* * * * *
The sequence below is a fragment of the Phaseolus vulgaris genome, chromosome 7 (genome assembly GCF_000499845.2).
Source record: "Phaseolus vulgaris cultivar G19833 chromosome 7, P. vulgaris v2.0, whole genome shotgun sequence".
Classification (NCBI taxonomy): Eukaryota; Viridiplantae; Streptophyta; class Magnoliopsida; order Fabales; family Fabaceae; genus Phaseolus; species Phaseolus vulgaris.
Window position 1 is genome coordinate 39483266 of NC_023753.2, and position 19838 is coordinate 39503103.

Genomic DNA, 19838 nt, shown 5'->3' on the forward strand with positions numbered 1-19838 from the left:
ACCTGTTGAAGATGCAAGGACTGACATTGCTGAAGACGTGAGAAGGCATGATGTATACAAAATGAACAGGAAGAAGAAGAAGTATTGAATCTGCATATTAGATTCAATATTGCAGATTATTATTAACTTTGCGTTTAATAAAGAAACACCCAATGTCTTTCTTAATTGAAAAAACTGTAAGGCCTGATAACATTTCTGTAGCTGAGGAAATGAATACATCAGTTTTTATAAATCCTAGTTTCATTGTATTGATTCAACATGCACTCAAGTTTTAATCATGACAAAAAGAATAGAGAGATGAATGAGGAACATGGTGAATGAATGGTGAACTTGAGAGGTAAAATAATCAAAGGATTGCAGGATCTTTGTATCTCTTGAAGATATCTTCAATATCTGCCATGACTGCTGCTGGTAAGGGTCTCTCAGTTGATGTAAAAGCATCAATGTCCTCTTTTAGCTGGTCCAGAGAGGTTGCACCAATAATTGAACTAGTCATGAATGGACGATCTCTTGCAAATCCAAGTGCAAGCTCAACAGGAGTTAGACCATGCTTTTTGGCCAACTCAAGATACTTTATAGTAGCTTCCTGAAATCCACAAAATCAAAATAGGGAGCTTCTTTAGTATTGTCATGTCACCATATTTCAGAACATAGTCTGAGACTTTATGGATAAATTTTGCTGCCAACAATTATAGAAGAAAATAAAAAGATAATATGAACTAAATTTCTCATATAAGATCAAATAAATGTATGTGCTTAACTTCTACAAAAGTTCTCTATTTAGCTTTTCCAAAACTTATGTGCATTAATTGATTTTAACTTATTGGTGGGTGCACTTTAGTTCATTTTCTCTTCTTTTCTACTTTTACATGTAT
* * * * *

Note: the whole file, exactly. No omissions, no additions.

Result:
The sequence below is a fragment of the Phaseolus vulgaris genome, chromosome 7 (genome assembly GCF_000499845.2).
Source record: "Phaseolus vulgaris cultivar G19833 chromosome 7, P. vulgaris v2.0, whole genome shotgun sequence".
Classification (NCBI taxonomy): Eukaryota; Viridiplantae; Streptophyta; class Magnoliopsida; order Fabales; family Fabaceae; genus Phaseolus; species Phaseolus vulgaris.
Window position 1 is genome coordinate 39483266 of NC_023753.2, and position 19838 is coordinate 39503103.

Genomic DNA, 19838 nt, shown 5'->3' on the forward strand with positions numbered 1-19838 from the left:
ACCTGTTGAAGATGCAAGGACTGACATTGCTGAAGACGTGAGAAGGCATGATGTATACAAAATGAACAGGAAGAAGAAGAAGTATTGAATCTGCATATTAGATTCAATATTGCAGATTATTATTAACTTTGCGTTTAATAAAGAAACACCCAATGTCTTTCTTAATTGAAAAAACTGTAAGGCCTGATAACATTTCTGTAGCTGAGGAAATGAATACATCAGTTTTTATAAATCCTAGTTTCATTGTATTGATTCAACATGCACTCAAGTTTTAATCATGACAAAAAGAATAGAGAGATGAATGAGGAACATGGTGAATGAATGGTGAACTTGAGAGGTAAAATAATCAAAGGATTGCAGGATCTTTGTATCTCTTGAAGATATCTTCAATATCTGCCATGACTGCTGCTGGTAAGGGTCTCTCAGTTGATGTAAAAGCATCAATGTCCTCTTTTAGCTGGTCCAGAGAGGTTGCACCAATAATTGAACTAGTCATGAATGGACGATCTCTTGCAAATCCAAGTGCAAGCTCAACAGGAGTTAGACCATGCTTTTTGGCCAACTCAAGATACTTTATAGTAGCTTCCTGAAATCCACAAAATCAAAATAGGGAGCTTCTTTAGTATTGTCATGTCACCATATTTCAGAACATAGTCTGAGACTTTATGGATAAATTTTGCTGCCAACAATTATAGAAGAAAATAAAAAGATAATATGAACTAAATTTCTCATATAAGATCAAATAAATGTATGTGCTTAACTTCTACAAAAGTTCTCTATTTAGCTTTTCCAAAACTTATGTGCATTAATTGATTTTAACTTATTGGTGGGTGCACTTTAGTTCATTTTCTCTTCTTTTCTACTTTTACATGTAT